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Used car trade set for tighter controls

27 October 2014

Consumers buying used cars from dealers should be given better protection when new proposals to counter criminality and dishonest practices are put in place.

Consumer Affairs Minister Jo Swinson has announced her support for the recommendations of the Used Car Commission, which she set up last November to explore reported problems with the sector.

The AA estimates that 750,000 consumers a year face unresolved problems with a used car purchase. Some 210,000 vehicles are sold each year with a major fault, and about 5% of buyers subsequently find their car has been "clocked" to show a lower mileage than it has actually been driven.

The commission, which included consumer, motor trade, trading standards and Government representatives from the UK and Northern Ireland, will now implement proposals including:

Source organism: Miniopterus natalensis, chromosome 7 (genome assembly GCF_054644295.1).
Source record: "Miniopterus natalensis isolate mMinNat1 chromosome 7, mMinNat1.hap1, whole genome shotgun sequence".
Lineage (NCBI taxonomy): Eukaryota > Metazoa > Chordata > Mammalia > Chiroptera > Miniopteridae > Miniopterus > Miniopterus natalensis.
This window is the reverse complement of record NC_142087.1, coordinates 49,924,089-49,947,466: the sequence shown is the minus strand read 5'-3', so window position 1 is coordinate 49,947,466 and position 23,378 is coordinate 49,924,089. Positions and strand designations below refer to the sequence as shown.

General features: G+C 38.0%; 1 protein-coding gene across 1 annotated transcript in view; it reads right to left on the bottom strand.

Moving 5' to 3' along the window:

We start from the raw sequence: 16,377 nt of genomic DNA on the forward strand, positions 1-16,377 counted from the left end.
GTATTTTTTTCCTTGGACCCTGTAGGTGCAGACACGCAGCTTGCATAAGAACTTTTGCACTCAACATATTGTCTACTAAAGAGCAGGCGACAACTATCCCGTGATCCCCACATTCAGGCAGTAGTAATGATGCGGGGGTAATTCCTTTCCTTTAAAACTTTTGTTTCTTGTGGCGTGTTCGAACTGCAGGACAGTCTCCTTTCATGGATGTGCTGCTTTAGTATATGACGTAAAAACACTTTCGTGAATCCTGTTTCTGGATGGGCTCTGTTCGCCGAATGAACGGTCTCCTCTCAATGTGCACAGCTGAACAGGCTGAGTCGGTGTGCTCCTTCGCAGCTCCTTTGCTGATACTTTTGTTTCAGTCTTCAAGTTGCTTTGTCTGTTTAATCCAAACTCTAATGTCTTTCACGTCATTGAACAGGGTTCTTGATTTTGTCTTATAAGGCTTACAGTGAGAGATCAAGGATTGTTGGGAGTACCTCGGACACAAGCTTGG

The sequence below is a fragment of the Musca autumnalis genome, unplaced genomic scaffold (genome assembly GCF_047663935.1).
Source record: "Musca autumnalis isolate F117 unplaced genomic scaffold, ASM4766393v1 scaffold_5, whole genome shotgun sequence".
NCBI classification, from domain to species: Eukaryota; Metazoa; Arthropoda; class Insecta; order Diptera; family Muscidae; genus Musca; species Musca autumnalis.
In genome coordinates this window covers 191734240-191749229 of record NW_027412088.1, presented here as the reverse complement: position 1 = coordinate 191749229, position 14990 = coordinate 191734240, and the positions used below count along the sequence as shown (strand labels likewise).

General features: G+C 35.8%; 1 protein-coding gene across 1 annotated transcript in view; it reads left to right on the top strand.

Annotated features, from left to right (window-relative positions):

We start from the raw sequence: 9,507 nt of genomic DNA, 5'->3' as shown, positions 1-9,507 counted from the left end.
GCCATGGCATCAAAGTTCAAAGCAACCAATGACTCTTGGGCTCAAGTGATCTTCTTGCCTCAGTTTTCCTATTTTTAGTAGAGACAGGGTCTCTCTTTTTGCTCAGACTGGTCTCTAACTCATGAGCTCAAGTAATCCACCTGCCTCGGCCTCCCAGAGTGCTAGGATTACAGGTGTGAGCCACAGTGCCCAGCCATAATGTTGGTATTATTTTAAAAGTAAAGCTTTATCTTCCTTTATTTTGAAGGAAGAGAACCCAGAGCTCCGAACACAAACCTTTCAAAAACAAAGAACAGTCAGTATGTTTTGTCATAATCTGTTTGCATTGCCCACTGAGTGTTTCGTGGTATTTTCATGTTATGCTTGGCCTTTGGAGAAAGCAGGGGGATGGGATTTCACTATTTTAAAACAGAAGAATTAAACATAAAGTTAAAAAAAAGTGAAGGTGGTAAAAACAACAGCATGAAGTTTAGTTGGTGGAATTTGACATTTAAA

• closer co-operation between police and trading standards to target organised criminals who steal vehicles for export, clone them or break them up for parts;
  • the development of a minimum set of requirements for used car codes and trader approval schemes, to ensure consumers are better protected and improve customer services;
  • a focus on information gathering on used cars so that current and emerging issues can be quickly identified and acted on by police forces and trading standards.

Ms Swinson said: "The recommendations are an excellent starting point and it is good to see the sector working together to get the best possible outcomes for consumers. I am grateful to all the members of the commission for their work so far."

Complaints about secondhand cars are one of the biggest issues people take to the Citizens Advice consumer service. From April 2013 to March 2014, Citizens Advice dealt with 69,342 enquiries relating to secondhand cars.


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